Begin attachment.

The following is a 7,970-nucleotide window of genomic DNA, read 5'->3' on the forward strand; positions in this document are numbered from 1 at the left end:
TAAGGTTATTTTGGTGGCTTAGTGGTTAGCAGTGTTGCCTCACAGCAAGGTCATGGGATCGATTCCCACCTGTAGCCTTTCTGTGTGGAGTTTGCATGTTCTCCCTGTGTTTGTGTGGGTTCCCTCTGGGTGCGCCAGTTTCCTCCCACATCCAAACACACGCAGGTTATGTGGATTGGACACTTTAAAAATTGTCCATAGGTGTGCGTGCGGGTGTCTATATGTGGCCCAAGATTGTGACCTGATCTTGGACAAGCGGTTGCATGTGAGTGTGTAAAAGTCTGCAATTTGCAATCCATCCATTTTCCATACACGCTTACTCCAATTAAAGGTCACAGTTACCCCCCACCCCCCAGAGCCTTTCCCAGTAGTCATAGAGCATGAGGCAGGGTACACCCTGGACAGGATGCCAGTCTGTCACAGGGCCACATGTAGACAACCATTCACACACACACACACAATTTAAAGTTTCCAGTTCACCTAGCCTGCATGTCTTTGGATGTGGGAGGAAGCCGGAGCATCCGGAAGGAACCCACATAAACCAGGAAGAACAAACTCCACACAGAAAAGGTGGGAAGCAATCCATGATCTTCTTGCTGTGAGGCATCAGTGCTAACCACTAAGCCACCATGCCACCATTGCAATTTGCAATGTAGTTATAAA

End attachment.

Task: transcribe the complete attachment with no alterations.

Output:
The following is a 7,970-nucleotide window of genomic DNA, read 5'->3' on the forward strand; positions in this document are numbered from 1 at the left end:
TAAGGTTATTTTGGTGGCTTAGTGGTTAGCAGTGTTGCCTCACAGCAAGGTCATGGGATCGATTCCCACCTGTAGCCTTTCTGTGTGGAGTTTGCATGTTCTCCCTGTGTTTGTGTGGGTTCCCTCTGGGTGCGCCAGTTTCCTCCCACATCCAAACACACGCAGGTTATGTGGATTGGACACTTTAAAAATTGTCCATAGGTGTGCGTGCGGGTGTCTATATGTGGCCCAAGATTGTGACCTGATCTTGGACAAGCGGTTGCATGTGAGTGTGTAAAAGTCTGCAATTTGCAATCCATCCATTTTCCATACACGCTTACTCCAATTAAAGGTCACAGTTACCCCCCACCCCCCAGAGCCTTTCCCAGTAGTCATAGAGCATGAGGCAGGGTACACCCTGGACAGGATGCCAGTCTGTCACAGGGCCACATGTAGACAACCATTCACACACACACACACAATTTAAAGTTTCCAGTTCACCTAGCCTGCATGTCTTTGGATGTGGGAGGAAGCCGGAGCATCCGGAAGGAACCCACATAAACCAGGAAGAACAAACTCCACACAGAAAAGGTGGGAAGCAATCCATGATCTTCTTGCTGTGAGGCATCAGTGCTAACCACTAAGCCACCATGCCACCATTGCAATTTGCAATGTAGTTATAAA